WHAT IS KNOWN?
•? Reducing cardiovascular risk factors, including
blood pressure and cholesterol, remains a critically
important strategy for reducing the global burden of
•? A polypill combining generic hydrochlorothiazide
(12.5 mg), atenolol (50 mg), ramipril (5 mg), simvas-
tatin (20 mg), and aspirin (100 mg) has been shown
to reduce blood pressure and cholesterol in patients
with vascular disease.
WHAT THIS ARTICLE ADDS
•? A randomized trial of providing 2 polypills to 257 sub-
jects, along with potassium supplementation (30 mEq),
resulted in further blood pressure reduction (mean sys-
tolic reduction of 2.8 mm Hg and diastolic reduction
of 1.7 mm Hg; 95% CI, –0.17 to –2.8 mm Hg) and
low-density lipoprotein cholesterol (adjusted differ-
ence, –7.2 mg/dL; 95% CI, –1.5 to –12.9 mg/dL), com-
pared with a single polypill provided to 261 subjects.
•? No significant difference in heart rate, high-density
lipoprotein, or triglycerides was observed.
•? The polypill regimens were similarly tolerated with
11.9% and 14% of the low- and high-dose groups
stopping the study medication for some period dur-
ing the 8 weeks of medication exposure.
1. Randomization schedules for factorial designs are generated and tested at the level of the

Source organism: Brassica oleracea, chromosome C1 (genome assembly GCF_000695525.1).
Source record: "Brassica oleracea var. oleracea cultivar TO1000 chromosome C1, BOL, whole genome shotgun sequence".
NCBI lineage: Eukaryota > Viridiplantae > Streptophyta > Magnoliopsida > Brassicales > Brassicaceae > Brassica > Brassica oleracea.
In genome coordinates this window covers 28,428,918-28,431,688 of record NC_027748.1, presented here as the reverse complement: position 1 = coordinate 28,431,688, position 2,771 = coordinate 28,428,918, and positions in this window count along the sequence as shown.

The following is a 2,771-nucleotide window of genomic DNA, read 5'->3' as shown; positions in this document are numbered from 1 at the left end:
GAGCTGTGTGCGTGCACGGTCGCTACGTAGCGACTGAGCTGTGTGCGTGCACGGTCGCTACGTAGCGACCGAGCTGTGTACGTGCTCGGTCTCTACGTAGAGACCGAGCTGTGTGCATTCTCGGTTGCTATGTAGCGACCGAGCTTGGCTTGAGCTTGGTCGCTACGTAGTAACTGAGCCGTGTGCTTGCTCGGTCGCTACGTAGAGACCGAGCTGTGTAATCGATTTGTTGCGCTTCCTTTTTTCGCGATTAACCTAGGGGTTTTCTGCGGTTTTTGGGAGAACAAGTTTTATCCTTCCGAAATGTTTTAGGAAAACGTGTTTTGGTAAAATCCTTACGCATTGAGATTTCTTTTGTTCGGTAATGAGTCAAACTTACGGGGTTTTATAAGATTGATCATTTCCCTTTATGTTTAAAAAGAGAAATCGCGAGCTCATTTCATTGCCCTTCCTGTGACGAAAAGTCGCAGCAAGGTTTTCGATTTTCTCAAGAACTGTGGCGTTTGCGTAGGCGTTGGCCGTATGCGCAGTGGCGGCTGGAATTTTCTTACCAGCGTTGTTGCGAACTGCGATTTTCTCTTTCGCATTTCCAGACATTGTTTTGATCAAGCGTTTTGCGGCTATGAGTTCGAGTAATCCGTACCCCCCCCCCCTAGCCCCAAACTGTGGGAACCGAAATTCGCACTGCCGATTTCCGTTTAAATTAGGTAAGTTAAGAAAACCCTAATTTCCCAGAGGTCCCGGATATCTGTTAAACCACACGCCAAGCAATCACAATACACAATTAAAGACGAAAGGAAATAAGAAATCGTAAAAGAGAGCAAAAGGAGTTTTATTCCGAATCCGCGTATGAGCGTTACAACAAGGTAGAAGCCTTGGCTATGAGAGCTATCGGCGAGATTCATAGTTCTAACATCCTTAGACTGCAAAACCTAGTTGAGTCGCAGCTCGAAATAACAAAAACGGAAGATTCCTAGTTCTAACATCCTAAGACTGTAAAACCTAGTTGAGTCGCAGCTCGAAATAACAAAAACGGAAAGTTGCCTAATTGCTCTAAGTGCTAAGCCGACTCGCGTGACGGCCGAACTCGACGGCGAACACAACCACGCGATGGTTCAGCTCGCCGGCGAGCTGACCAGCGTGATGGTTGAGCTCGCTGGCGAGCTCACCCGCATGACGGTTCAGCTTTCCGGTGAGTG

factorial cells, not at the margin.
2. The check list for review of all randomization schedules instructs the reviewer to ensure that
all random keys used are unique.
3. Requirement for mandatory and early checks of the implementation of the randomization
schedules for all trials, even if no DSMB exists for that study. All trials will have the randomized
allocations examined early in the trial and throughout its recruitment phase.
These processes and checks will ensure that the randomization schedule is being followed as
planned and that the appropriate allocation ratio is being implemented in the study. We are
committed to learning from our errors and improving our processes to consistently achieve high
quality randomized controlled trials. Hopefully, others can learn from our failings and adopt
similar quality assurance procedures in producing randomization schedules for their trials.
Salim Yusuf, Prem Pais, Alben Sigamani, Denis Xavier, Rizwan Afzal, Peggy Gao and Koon K.
Cardiovascular Diseases: The Second Indian Polycap Study (TIPS-2) Investigators
Potassium) Versus Low-Dose Polypill (Polycap) in Individuals at High Risk of
Comparison of Risk Factor Reduction and Tolerability of a Full-Dose Polypill (With
Print ISSN: 1941-7705. Online ISSN: 1941-7713
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2012;5:463-471; originally published online July 10, 2012;
Circ Cardiovasc Qual Outcomes.